A diagnosis of pancreatic cancer may make you feel helpless and alone. However, you shouldn't give up hope. There are several treatment options available for pancreatic cancer patients. Learn more about the treatment options available to you so that you're fully informed before discussing your options with your oncologist (like those at ATLAS ONCOLOGY).
If your doctor determines that your tumor can be removed completely, he or she may suggest the Whipple Procedure. During this surgery, your surgeon removes any part of the pancreas head that's affected by the tumor, as well as some of the pancreas body, small intestine, stomach, common bile duct, lymph nodes, and gallbladder if necessary. Unfortunately, your surgeon won't be able to determine which body parts need to be removed before the surgery begins, and about 50 percent of the time, The surgeon begins the surgery and discovers that the patient's cancer has spread and the tumor can't be removed safely.
Before your surgeon begins the Whipple Procedure, he or she will probably suggest that you undergo chemotherapy and/or radiation treatments. The treatments are used to try to shrink the tumor before the operation begins. Also, if your surgeon is able to complete the surgery successfully, you may need to go through one or both of the treatments post-op to keep the tumor from regrowing.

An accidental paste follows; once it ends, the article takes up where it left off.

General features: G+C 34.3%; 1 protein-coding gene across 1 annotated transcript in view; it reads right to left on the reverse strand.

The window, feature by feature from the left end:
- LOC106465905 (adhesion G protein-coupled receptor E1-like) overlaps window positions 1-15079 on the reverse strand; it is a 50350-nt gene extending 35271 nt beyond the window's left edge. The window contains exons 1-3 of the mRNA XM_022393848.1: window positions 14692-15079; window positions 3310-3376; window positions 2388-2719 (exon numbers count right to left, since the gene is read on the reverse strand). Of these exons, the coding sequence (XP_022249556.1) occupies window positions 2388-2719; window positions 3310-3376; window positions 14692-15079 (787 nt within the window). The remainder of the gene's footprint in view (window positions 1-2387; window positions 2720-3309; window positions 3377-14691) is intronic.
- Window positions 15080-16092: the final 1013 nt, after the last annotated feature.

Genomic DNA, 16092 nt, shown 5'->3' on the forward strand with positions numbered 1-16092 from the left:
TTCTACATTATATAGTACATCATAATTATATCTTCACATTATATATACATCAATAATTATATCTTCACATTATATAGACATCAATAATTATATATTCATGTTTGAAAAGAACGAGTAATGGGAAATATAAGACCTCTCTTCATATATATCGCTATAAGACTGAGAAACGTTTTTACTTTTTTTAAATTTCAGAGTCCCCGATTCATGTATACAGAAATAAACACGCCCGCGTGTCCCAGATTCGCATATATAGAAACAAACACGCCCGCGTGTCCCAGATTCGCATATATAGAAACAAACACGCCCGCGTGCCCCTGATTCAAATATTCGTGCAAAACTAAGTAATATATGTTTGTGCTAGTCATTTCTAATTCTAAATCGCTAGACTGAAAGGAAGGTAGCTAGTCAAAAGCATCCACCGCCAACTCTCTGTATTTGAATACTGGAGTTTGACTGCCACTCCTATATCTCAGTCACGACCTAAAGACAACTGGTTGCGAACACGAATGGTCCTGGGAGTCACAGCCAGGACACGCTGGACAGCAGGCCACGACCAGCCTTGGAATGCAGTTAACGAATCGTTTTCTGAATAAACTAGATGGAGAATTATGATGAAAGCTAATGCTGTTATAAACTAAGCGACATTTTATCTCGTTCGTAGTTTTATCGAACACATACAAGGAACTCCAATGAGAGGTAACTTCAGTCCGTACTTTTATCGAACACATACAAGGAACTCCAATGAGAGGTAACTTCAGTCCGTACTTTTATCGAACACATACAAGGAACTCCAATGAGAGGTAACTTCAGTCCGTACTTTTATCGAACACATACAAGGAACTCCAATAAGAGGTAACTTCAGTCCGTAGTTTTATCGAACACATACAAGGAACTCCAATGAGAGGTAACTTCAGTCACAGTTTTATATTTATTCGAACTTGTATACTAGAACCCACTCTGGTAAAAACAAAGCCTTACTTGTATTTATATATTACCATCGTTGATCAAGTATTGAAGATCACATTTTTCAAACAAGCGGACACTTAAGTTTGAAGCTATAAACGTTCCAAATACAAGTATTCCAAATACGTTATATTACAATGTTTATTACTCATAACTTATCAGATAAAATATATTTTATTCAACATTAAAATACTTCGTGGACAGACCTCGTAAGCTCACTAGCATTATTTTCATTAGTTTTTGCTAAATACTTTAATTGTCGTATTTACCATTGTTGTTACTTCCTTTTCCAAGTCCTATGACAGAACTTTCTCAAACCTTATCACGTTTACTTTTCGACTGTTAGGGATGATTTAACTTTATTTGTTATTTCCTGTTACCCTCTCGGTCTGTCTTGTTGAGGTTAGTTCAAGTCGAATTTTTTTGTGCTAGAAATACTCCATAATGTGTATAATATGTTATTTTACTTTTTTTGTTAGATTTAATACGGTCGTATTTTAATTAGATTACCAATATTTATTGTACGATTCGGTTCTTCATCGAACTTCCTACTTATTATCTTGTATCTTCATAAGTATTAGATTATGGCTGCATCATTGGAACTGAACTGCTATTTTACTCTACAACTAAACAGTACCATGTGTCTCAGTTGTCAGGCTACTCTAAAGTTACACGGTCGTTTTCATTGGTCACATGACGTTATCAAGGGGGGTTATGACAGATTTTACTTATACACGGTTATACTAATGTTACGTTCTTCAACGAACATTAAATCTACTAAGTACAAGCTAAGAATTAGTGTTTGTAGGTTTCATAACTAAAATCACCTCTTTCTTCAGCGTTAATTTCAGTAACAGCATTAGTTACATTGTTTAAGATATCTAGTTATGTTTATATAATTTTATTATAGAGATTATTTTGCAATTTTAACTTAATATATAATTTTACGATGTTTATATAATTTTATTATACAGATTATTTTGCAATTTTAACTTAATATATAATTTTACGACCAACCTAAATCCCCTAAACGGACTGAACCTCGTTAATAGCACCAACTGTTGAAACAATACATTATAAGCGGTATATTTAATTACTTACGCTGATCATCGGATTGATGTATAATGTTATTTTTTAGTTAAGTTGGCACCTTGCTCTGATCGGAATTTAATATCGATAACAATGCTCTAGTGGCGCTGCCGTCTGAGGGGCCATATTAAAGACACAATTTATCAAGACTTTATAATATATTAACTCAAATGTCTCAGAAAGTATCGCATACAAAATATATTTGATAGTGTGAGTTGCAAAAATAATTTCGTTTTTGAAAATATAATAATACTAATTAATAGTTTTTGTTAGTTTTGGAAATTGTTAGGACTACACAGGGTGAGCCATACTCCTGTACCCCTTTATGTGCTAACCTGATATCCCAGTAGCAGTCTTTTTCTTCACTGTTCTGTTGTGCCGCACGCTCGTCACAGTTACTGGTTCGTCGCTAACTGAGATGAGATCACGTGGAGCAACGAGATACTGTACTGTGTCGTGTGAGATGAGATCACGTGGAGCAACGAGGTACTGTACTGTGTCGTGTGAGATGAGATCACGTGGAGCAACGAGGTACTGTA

Radiation and Chemotherapy
Patients with pancreatic cancer that's inoperable typically undergo chemotherapy, radiation, or a combination of the two treatments to slow the progress of the disease. It's possible for these treatments to shrink the tumor and keep the cancer from spreading to other parts of your body, allowing you to live as long as possible. While you're going through chemo and/or radiation, your doctor should also provide you with a pain management plan to help ensure you're in the least amount of pain possible.
The nanoknife procedure is a treatment that's newer than the Whipple Procedure. It's normally used to treat pancreatic cancer patients who have advanced stages of cancer because it's an irreversible procedure. Nanoknife cancer surgery is considered minimally invasive. During the procedure, your surgeon places six thin, long needles into strategic places in your body to surround the tumor. Once placed, electric pulses are sent through the needles to cause tiny holes in the tumor. The small holes make the cancer cells unbalanced, which can completely destroy the tumor.
The nanoknife procedure normally lasts between two and four hours. Once the procedure is complete, you'll need to be on a round of antibiotics to prevent infection. Even though the nanoknife procedure is fairly new, the procedure yields a median survival rate in patients of 24 months — double that of chemo and radiation.
Getting a diagnosis of pancreatic cancer is scary, but it's important that you try your best to think positive. Review all of the treatment options available with your doctor and decide which is the best option for you.